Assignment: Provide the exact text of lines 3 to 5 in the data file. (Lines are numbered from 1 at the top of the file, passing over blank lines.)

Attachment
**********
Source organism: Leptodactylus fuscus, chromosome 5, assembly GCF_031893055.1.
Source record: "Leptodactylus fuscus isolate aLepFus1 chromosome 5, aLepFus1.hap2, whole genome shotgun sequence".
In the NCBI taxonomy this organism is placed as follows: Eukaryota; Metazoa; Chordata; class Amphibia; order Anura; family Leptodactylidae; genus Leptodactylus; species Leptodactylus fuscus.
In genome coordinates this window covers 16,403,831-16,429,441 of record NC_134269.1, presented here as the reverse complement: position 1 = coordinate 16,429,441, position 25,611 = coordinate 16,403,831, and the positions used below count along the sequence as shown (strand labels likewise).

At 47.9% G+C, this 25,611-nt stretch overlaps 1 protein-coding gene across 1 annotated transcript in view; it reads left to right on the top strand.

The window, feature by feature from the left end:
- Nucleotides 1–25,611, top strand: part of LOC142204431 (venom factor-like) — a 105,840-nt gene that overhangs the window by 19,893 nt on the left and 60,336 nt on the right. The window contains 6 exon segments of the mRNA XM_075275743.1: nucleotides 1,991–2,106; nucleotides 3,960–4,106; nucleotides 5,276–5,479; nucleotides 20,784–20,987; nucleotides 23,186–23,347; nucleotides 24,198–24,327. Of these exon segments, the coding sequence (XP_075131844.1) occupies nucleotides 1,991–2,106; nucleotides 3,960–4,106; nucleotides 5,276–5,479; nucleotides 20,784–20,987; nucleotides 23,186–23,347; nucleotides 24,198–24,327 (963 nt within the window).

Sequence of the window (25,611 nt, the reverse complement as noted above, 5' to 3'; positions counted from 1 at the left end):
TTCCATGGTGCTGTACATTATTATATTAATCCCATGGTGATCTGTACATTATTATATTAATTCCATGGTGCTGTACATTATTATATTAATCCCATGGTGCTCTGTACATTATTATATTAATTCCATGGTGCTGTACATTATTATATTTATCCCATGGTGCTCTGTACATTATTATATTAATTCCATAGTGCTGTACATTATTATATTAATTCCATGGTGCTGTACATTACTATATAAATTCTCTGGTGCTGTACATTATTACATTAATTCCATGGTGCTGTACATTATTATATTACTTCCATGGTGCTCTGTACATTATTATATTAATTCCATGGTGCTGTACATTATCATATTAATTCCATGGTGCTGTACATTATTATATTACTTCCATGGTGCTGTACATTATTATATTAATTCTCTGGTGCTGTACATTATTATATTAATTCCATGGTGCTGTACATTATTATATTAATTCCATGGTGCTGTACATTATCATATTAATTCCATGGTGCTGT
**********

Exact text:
In the NCBI taxonomy this organism is placed as follows: Eukaryota; Metazoa; Chordata; class Amphibia; order Anura; family Leptodactylidae; genus Leptodactylus; species Leptodactylus fuscus.
In genome coordinates this window covers 16,403,831-16,429,441 of record NC_134269.1, presented here as the reverse complement: position 1 = coordinate 16,429,441, position 25,611 = coordinate 16,403,831, and the positions used below count along the sequence as shown (strand labels likewise).

At 47.9% G+C, this 25,611-nt stretch overlaps 1 protein-coding gene across 1 annotated transcript in view; it reads left to right on the top strand.